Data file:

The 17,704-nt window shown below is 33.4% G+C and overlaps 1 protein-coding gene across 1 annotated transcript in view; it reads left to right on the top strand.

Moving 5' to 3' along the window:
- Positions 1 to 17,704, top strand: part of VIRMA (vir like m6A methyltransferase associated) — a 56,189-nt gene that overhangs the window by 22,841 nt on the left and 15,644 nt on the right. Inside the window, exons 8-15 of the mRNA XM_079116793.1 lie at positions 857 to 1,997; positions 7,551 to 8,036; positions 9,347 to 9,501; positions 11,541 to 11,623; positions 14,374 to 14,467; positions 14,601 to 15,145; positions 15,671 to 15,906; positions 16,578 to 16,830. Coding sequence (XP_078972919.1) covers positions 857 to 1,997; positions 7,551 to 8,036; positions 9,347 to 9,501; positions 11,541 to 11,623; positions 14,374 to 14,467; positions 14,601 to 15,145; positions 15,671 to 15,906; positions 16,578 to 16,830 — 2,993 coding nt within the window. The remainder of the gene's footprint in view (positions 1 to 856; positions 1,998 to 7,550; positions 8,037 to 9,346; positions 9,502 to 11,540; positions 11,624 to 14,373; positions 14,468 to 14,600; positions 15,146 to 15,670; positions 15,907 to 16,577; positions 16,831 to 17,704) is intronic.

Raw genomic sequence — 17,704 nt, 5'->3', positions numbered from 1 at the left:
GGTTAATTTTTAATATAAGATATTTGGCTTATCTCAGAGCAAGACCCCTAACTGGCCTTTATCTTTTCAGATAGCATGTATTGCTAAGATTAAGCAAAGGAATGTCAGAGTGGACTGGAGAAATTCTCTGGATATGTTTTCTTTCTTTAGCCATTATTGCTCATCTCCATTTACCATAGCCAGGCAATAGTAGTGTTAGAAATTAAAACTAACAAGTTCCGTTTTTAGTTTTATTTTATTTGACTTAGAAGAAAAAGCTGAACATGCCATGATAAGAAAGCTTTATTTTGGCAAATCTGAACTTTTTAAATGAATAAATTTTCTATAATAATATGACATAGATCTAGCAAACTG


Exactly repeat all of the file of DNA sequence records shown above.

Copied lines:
The 17,704-nt window shown below is 33.4% G+C and overlaps 1 protein-coding gene across 1 annotated transcript in view; it reads left to right on the top strand.

Moving 5' to 3' along the window:
- Positions 1 to 17,704, top strand: part of VIRMA (vir like m6A methyltransferase associated) — a 56,189-nt gene that overhangs the window by 22,841 nt on the left and 15,644 nt on the right. Inside the window, exons 8-15 of the mRNA XM_079116793.1 lie at positions 857 to 1,997; positions 7,551 to 8,036; positions 9,347 to 9,501; positions 11,541 to 11,623; positions 14,374 to 14,467; positions 14,601 to 15,145; positions 15,671 to 15,906; positions 16,578 to 16,830. Coding sequence (XP_078972919.1) covers positions 857 to 1,997; positions 7,551 to 8,036; positions 9,347 to 9,501; positions 11,541 to 11,623; positions 14,374 to 14,467; positions 14,601 to 15,145; positions 15,671 to 15,906; positions 16,578 to 16,830 — 2,993 coding nt within the window. The remainder of the gene's footprint in view (positions 1 to 856; positions 1,998 to 7,550; positions 8,037 to 9,346; positions 9,502 to 11,540; positions 11,624 to 14,373; positions 14,468 to 14,600; positions 15,146 to 15,670; positions 15,907 to 16,577; positions 16,831 to 17,704) is intronic.

Raw genomic sequence — 17,704 nt, 5'->3', positions numbered from 1 at the left:
GGTTAATTTTTAATATAAGATATTTGGCTTATCTCAGAGCAAGACCCCTAACTGGCCTTTATCTTTTCAGATAGCATGTATTGCTAAGATTAAGCAAAGGAATGTCAGAGTGGACTGGAGAAATTCTCTGGATATGTTTTCTTTCTTTAGCCATTATTGCTCATCTCCATTTACCATAGCCAGGCAATAGTAGTGTTAGAAATTAAAACTAACAAGTTCCGTTTTTAGTTTTATTTTATTTGACTTAGAAGAAAAAGCTGAACATGCCATGATAAGAAAGCTTTATTTTGGCAAATCTGAACTTTTTAAATGAATAAATTTTCTATAATAATATGACATAGATCTAGCAAACTG